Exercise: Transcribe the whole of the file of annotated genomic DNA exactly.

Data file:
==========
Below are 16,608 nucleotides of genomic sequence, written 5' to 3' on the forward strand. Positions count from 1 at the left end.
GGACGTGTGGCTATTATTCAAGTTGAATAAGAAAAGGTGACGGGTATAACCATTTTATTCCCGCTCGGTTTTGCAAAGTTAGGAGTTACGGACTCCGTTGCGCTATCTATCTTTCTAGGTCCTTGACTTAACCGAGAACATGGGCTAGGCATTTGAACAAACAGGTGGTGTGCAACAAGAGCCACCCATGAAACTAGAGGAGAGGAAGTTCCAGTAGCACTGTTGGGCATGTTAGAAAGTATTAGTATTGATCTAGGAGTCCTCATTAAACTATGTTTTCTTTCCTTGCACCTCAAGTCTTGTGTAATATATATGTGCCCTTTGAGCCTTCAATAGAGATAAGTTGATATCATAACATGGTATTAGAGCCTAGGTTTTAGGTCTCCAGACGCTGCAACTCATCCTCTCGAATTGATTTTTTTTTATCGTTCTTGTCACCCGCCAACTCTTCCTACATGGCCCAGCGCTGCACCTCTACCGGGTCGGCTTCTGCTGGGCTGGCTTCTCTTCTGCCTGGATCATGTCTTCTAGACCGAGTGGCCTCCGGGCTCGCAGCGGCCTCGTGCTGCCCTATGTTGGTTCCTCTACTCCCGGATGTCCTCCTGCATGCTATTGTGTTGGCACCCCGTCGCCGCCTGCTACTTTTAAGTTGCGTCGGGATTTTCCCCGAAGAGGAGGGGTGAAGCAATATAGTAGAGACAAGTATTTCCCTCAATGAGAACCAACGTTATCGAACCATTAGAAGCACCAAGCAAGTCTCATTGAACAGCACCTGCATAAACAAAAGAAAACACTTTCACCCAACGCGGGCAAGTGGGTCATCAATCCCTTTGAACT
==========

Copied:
Below are 16,608 nucleotides of genomic sequence, written 5' to 3' on the forward strand. Positions count from 1 at the left end.
GGACGTGTGGCTATTATTCAAGTTGAATAAGAAAAGGTGACGGGTATAACCATTTTATTCCCGCTCGGTTTTGCAAAGTTAGGAGTTACGGACTCCGTTGCGCTATCTATCTTTCTAGGTCCTTGACTTAACCGAGAACATGGGCTAGGCATTTGAACAAACAGGTGGTGTGCAACAAGAGCCACCCATGAAACTAGAGGAGAGGAAGTTCCAGTAGCACTGTTGGGCATGTTAGAAAGTATTAGTATTGATCTAGGAGTCCTCATTAAACTATGTTTTCTTTCCTTGCACCTCAAGTCTTGTGTAATATATATGTGCCCTTTGAGCCTTCAATAGAGATAAGTTGATATCATAACATGGTATTAGAGCCTAGGTTTTAGGTCTCCAGACGCTGCAACTCATCCTCTCGAATTGATTTTTTTTTATCGTTCTTGTCACCCGCCAACTCTTCCTACATGGCCCAGCGCTGCACCTCTACCGGGTCGGCTTCTGCTGGGCTGGCTTCTCTTCTGCCTGGATCATGTCTTCTAGACCGAGTGGCCTCCGGGCTCGCAGCGGCCTCGTGCTGCCCTATGTTGGTTCCTCTACTCCCGGATGTCCTCCTGCATGCTATTGTGTTGGCACCCCGTCGCCGCCTGCTACTTTTAAGTTGCGTCGGGATTTTCCCCGAAGAGGAGGGGTGAAGCAATATAGTAGAGACAAGTATTTCCCTCAATGAGAACCAACGTTATCGAACCATTAGAAGCACCAAGCAAGTCTCATTGAACAGCACCTGCATAAACAAAAGAAAACACTTTCACCCAACGCGGGCAAGTGGGTCATCAATCCCTTTGAACT